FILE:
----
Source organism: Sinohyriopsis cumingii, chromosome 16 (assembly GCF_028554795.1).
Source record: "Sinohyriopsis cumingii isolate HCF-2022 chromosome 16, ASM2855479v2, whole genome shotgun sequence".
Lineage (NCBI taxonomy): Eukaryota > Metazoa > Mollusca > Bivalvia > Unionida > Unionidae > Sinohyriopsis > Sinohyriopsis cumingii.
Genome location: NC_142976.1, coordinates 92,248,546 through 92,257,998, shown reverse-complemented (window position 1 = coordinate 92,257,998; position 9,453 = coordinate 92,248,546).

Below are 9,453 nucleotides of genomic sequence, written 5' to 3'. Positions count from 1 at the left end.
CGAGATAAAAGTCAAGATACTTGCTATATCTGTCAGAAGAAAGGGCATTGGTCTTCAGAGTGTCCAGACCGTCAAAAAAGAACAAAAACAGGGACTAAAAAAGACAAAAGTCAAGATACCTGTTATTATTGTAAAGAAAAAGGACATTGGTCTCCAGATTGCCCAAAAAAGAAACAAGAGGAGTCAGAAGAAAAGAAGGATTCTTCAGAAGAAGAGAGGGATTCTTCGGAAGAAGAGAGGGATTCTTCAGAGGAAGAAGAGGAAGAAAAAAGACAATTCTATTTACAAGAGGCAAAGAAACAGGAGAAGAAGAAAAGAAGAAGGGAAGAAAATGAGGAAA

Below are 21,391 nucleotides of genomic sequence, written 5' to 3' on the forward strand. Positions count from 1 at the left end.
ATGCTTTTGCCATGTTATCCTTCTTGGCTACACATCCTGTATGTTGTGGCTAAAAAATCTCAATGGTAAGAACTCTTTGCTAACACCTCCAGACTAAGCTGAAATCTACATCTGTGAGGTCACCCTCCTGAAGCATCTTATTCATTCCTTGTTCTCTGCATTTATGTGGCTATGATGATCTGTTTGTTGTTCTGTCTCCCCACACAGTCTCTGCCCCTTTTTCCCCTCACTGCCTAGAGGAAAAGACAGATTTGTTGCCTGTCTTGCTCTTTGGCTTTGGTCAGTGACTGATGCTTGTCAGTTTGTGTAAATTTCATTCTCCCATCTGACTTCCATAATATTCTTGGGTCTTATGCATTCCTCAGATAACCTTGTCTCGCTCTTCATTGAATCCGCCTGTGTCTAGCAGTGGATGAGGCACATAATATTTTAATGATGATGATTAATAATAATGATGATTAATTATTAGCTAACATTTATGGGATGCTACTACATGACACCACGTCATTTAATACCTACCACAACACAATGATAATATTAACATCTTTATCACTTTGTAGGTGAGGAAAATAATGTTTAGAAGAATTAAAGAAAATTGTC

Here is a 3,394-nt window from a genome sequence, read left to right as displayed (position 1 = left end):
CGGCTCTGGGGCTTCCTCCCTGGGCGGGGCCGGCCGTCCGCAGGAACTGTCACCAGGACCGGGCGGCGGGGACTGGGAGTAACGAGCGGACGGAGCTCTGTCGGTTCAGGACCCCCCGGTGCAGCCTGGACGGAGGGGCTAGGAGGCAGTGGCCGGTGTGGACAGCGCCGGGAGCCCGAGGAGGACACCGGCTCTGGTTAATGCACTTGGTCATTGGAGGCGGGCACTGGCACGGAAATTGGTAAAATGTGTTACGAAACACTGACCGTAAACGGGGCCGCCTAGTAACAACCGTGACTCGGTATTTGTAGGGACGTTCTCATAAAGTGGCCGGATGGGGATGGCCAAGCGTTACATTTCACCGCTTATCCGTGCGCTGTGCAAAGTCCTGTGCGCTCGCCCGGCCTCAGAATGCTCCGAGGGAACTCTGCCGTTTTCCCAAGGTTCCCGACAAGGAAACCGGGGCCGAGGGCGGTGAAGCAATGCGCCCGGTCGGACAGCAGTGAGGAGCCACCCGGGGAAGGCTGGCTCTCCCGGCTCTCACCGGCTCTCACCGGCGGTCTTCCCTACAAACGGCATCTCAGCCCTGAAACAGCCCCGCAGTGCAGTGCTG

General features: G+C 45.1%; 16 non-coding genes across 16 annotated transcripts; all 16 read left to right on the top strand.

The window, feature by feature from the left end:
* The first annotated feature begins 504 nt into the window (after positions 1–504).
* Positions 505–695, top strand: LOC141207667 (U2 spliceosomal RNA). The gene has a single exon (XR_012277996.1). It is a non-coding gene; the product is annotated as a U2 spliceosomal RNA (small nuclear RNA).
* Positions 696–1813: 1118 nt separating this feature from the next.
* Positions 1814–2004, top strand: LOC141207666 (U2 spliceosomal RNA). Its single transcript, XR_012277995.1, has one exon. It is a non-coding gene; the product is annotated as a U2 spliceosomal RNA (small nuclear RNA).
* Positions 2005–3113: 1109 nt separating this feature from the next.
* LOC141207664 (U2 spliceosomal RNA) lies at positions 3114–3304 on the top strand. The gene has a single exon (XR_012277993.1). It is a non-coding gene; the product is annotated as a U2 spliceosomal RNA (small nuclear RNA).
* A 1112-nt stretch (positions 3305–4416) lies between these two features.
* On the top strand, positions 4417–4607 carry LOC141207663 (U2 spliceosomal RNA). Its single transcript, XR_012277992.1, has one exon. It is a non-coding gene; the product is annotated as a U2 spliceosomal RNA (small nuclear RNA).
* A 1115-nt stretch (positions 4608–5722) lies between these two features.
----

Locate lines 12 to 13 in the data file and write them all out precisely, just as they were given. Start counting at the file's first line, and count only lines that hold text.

The window, feature by feature from the left end:
* The first annotated feature begins 504 nt into the window (after positions 1–504).